We spent most of our days doing behavior modification.  Our girls were so filled with rage, coupled with the fact that they didn't speak English so they couldn't communicate their feelings, even if they were capable at 4 years old of putting it into words.  They would scream, kick, hit, spit and bite.  We spent a good amount of their waking hours teaching them the basics of how to behave, using holds that would assist them in calming themselves and their bodies.  We would find out later that they both have what's called Sensory Processing Disorder (very common in children from trauma) so the pressure of the holds would physically help them calm down.  (Now we have weighted blankets).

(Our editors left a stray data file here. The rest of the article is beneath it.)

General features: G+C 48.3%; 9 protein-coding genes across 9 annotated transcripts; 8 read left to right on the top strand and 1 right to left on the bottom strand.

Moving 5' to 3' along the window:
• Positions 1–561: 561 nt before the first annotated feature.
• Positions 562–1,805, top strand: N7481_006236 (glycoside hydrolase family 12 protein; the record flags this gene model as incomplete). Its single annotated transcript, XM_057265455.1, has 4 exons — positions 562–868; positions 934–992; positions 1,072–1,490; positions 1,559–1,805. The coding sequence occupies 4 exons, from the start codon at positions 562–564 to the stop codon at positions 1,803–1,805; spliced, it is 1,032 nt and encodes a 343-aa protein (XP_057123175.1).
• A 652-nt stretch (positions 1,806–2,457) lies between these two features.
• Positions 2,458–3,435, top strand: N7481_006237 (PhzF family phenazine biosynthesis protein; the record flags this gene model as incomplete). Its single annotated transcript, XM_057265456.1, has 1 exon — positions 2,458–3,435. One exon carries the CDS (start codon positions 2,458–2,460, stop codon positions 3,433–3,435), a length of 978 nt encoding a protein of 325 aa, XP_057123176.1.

I am so thankful that I took so many pictures those first two years so that they can fill in the major gaps in my memory and so that the girls have a beautiful pictorial representation of all of the fun we did have those first two years.  They made SO MUCH PROGRESS in those years that it was unbelievable.  I do remember those hopeless days when we thought we'd never get to the point that they could function in a school environment, never go to a friend's house to play and never be calm enough that our cats would come out of hiding around them!  If you are in that place, the abyss of the unknowns about your child, please know there is always hope!  They will improve and so will you.  You will learn to be their best advocate and you will learn how to parent them, even if it was different than you thought you'd parent.  God will give you the strength if you ask for it.  I still have to ask Him for help, strength, patience, grace and love for my kids on a daily basis.  Most importantly YOU ARE NOT ALONE and YOU ARE NOT CRAZY!!